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Why Did The Conservatives Get So Badly Mauled In North Shropshire Last Night?



You could say the Tories lost a seat they owned for nearly two centuries because of a Christmas Party scandal. Or you could say they lost the seat because Boris Johnson handled/is handling the COVID pandemic almost as badly as Trump did. Or maybe it was just that the voters finally understood that conservatism and corruption go hand-in-hand. Whatever caused the Liberal Dems to win one of the safest Conservative seats in England, is very bad news for Johnson. We'll come back to that in a moment. First a little geography and history.


Shropshire is in the West Midlands-- east of Wales and northwest of Birmingham. The best known towns in the area are Shrewsbury and Coventry. The North Shropshire constituency is entirely rural with 5 villages-- Oswenstry, the biggest of the 5 (pop- around 16,000), Market Drayton, Whitchurch, Wem and Ellesmere. Notorious British Nazi-- and leader of the British Union of Fascists-- Oswald Mosley was born there. He was, more or less, the Madison Cawthorn of his day, although Mosley did go to college. I got a little off-track there but... that's the area we're talking about. It has been in Tory hands ever since it was made a constituency in 1832-- until yesterday. Owen Paterson, a loud, right-wing Brexiteer, has been the MP since 1997, until he resigned on November 5th, triggering yesterday's by-election.


Paterson was a typically corrupt conservative, using his position in Parliament to profit personally. A Northern Ireland healthcare company, Randox, was bribing Paterson while he was Shadow Northern Ireland Secretary and then Minister-- with a bogus "consultant" job-- to represent their interests and send contracts their way. He had a similar situation with another Northern Ireland company, Lynn's Country Foods, a sausage maker. Parliament's ethics apparatus ruled that he breached the paid advocacy rules-- was delivering on bribes-- for both companies. The Commissioner ruled that Paterson has "repeatedly used his privileged position to benefit two companies for whom he was a paid consultant, and that this has brought the house into disrepute [and that] no previous case of paid advocacy has seen so many breaches or such a clear pattern of behaviour in failing to separate private and public interests." Paterson, of course, claimed he was innocent. Johnson tried saving his career with an utterly clownish attempted whitewash which only embarrassed the Conservative Party even more and forcing Paterson to resign, although he doesn't have to give up his title, "The Right Honorable."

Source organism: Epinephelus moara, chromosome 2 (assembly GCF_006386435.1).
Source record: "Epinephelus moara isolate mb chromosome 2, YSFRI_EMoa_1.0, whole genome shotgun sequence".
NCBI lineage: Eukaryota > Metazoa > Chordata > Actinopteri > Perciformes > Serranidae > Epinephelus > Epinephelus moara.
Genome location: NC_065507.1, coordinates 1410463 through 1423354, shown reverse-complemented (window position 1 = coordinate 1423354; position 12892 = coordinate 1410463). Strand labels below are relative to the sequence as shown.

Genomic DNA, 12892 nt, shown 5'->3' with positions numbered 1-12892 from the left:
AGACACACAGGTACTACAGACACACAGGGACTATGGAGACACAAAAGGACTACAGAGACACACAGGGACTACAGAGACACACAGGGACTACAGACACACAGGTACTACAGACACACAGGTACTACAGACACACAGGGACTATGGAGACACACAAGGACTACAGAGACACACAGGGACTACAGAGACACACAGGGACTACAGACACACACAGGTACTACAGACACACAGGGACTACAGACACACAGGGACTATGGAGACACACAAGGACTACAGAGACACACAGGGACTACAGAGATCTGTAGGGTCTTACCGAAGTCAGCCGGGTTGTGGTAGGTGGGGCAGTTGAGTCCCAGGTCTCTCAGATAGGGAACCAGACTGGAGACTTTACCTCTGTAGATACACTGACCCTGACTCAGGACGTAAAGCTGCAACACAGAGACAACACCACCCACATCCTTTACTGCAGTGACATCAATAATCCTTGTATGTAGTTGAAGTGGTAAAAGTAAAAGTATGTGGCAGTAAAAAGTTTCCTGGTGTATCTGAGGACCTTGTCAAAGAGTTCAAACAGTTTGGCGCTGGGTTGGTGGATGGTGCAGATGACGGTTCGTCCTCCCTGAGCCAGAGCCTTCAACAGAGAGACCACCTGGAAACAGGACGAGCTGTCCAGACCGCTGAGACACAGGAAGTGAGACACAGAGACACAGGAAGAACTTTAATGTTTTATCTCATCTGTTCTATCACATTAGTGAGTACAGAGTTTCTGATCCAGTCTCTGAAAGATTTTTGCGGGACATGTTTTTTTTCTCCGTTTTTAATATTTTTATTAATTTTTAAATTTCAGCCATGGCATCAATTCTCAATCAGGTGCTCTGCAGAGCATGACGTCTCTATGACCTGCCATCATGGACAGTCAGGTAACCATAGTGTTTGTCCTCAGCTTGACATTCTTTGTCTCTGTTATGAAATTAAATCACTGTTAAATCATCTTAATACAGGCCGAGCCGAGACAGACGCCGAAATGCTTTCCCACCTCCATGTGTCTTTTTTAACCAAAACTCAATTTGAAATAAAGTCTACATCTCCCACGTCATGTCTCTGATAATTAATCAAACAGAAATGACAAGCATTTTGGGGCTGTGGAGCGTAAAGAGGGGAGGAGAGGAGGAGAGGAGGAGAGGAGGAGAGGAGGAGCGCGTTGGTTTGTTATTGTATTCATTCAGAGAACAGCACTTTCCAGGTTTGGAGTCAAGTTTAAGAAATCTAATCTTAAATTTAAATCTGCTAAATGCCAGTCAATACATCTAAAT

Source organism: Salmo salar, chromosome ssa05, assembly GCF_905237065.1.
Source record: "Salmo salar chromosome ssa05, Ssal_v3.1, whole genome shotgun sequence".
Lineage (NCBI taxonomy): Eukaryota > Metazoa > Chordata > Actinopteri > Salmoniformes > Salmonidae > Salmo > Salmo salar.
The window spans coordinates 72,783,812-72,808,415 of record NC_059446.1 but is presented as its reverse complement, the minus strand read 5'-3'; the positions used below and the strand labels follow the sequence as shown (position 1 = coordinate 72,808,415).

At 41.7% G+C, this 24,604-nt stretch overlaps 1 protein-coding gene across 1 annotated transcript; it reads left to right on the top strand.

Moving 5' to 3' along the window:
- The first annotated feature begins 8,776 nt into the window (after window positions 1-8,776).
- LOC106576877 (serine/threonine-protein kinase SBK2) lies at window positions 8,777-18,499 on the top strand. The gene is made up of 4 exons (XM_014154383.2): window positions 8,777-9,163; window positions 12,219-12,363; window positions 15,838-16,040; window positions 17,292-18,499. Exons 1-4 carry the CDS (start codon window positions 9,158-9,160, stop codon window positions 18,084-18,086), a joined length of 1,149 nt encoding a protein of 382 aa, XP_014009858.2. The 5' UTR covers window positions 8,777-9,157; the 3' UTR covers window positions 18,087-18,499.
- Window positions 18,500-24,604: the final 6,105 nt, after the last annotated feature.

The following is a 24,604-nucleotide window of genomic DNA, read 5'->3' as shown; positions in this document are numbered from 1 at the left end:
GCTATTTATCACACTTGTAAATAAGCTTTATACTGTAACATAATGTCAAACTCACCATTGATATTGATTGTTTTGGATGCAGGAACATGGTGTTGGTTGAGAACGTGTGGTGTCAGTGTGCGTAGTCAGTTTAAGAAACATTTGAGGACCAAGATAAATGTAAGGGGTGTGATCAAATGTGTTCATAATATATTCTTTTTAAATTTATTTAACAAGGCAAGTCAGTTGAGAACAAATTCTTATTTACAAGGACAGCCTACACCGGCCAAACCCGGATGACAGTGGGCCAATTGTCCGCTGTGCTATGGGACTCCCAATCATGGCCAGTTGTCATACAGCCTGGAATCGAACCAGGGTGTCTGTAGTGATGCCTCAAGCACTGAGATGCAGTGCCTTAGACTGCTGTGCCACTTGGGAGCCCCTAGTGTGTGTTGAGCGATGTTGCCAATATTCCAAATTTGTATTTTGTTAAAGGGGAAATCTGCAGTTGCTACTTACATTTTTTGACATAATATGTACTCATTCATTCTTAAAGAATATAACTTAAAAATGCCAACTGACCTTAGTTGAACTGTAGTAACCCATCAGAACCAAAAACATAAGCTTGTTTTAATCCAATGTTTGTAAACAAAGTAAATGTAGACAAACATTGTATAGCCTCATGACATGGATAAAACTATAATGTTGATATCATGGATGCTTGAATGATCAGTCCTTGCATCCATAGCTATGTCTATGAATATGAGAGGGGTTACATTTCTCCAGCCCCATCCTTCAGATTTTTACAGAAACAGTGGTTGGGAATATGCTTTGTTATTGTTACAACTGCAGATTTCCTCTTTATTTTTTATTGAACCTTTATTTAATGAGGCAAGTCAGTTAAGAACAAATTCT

Paterson had been reelected in 2019 in a landslide-- 35,444 (62.7%) to 12,495 (22.1%) for Labor and 5,643 (10.0%) for Liberal Democrat Helen Morgan. Yesterday, Morgan won:

  • Helen Morgan (Lib-Dem)- 17,957 (47.2%)

  • Neil Shastri-Hurst (Conservative)- 12,032 (31.6%)

  • Ben Wood (Labour)- 3,686 (9.7%)

  • Duncan Kerr (Green)- 1,738 (4.6%)

  • Kirsty Walmsley (Reform UK)- 1,427 (3.8%)

  • Andrea Allen (UKIP)- 378 (1.0%)

  • Martin Daubney (Reclaim Party)- 375 (1.0%)

  • Alan "Howling Laud" Hope (Monster Raving Loony Party)- 118 (0.3%)

During the campaign, Conservatives had several parties-- that disregarded pandemic rules-- for Conservative MPs and staffers and in Westminster. And that led to an exposure of a series of rule-breaking parties Johnson had at 10 Downing Street. After Johnson denied that there had been any parties, a video of a practice press conference where there was an admission of a party was leaked to the media. Johnson managed to put the blame on his subordinates but the media has stirred the public in a big way.


The rout in North Shropshire has conservatives freaking out. This would be like the Republicans here losing one of the West Virginia seats or the Wyoming at-large seat. If it could happen in North Shropshire, it could happen anywhere. According to the BBC today, "Tory MP Sir Roger Gale said the prime minister was on 'last orders. One more strike and he's out,' he told BBC Radio 4's Today programme, adding that the by-election 'has to be seen as a referendum on the prime minister's performance.' Conservative Party chairman Oliver Dowden said: 'I know that the voters of North Shropshire are fed up and they wanted to give us a kicking... We've heard that message loud and clear.'"


[T]his is an appalling result for the Conservatives, in a part of the country where the tradition of voting Tory is baked into the earth. This isn't a little slip up; it's a disaster.
People on the ground say the Tory campaign was going OK, until all of the recent shenanigans in Downing Street emerged, and that that is when support fell off a cliff.
Boris Johnson does have an extraordinary ability to bounce back. But there are people in the Conservative Party who are pencilling in the possibility of a summer leadership election.
Things are febrile, and we shouldn't predict things with any certainty-- but there's no doubt this is a really dangerous moment for the prime minister.
...Earlier this month, the Tories held Old Bexley and Sidcup in a by-election following the death of MP James Brokenshire, but the majority was cut from nearly 19,000 to 4,478, with a 10% swing to Labour.
...The by-election came just two days after Boris Johnson experienced his biggest rebellion in office, when 100 Conservative MPs voted against the government's proposals to introduce Covid passes in England.
It also followed rows about a Number 10 Christmas party during lockdown restrictions last December and the prime minister's appearance at a virtual quiz alongside two colleagues at about the same time.
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